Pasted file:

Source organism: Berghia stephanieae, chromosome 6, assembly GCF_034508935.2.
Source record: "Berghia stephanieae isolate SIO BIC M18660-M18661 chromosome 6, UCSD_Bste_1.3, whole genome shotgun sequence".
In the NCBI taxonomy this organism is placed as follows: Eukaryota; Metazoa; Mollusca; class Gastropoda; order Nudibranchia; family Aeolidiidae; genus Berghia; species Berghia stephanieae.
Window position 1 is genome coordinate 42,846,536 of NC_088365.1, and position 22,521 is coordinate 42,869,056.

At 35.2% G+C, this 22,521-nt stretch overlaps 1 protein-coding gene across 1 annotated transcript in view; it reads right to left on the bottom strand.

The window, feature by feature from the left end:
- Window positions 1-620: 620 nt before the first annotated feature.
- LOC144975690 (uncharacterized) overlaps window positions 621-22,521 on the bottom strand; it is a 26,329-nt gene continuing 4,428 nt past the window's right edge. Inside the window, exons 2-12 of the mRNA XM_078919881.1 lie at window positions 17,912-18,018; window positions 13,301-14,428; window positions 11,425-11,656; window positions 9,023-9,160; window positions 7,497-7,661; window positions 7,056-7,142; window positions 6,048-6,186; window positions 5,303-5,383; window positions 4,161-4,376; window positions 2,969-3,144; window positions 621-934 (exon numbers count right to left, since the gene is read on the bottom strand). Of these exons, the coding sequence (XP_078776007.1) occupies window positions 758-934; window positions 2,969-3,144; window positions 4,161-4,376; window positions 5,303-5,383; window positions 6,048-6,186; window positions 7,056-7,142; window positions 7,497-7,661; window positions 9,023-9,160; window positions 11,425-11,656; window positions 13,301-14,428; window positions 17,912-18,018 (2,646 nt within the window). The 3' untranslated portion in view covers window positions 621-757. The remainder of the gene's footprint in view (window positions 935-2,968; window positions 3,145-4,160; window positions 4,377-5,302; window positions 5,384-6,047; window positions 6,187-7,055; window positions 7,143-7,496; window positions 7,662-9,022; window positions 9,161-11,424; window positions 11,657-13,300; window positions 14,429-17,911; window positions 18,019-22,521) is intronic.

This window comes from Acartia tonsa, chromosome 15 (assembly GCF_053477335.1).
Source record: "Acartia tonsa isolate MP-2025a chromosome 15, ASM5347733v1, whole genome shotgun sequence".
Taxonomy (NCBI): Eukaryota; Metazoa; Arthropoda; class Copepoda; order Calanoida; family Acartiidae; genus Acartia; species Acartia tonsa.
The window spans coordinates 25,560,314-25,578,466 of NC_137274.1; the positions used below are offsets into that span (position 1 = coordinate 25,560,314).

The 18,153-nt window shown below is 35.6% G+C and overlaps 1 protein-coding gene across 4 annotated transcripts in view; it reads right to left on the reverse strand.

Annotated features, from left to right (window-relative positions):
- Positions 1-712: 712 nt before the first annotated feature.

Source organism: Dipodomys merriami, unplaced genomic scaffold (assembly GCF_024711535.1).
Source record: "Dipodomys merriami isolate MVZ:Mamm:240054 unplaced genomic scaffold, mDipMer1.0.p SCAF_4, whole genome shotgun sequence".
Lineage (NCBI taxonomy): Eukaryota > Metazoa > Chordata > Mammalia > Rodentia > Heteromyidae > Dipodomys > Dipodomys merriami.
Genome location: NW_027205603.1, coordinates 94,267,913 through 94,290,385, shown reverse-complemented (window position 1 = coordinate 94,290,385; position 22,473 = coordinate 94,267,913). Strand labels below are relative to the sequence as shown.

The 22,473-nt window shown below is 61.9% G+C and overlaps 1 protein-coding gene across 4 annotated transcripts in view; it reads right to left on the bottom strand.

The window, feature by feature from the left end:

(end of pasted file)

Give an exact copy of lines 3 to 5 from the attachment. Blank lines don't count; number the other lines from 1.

In the NCBI taxonomy this organism is placed as follows: Eukaryota; Metazoa; Mollusca; class Gastropoda; order Nudibranchia; family Aeolidiidae; genus Berghia; species Berghia stephanieae.
Window position 1 is genome coordinate 42,846,536 of NC_088365.1, and position 22,521 is coordinate 42,869,056.

At 35.2% G+C, this 22,521-nt stretch overlaps 1 protein-coding gene across 1 annotated transcript in view; it reads right to left on the bottom strand.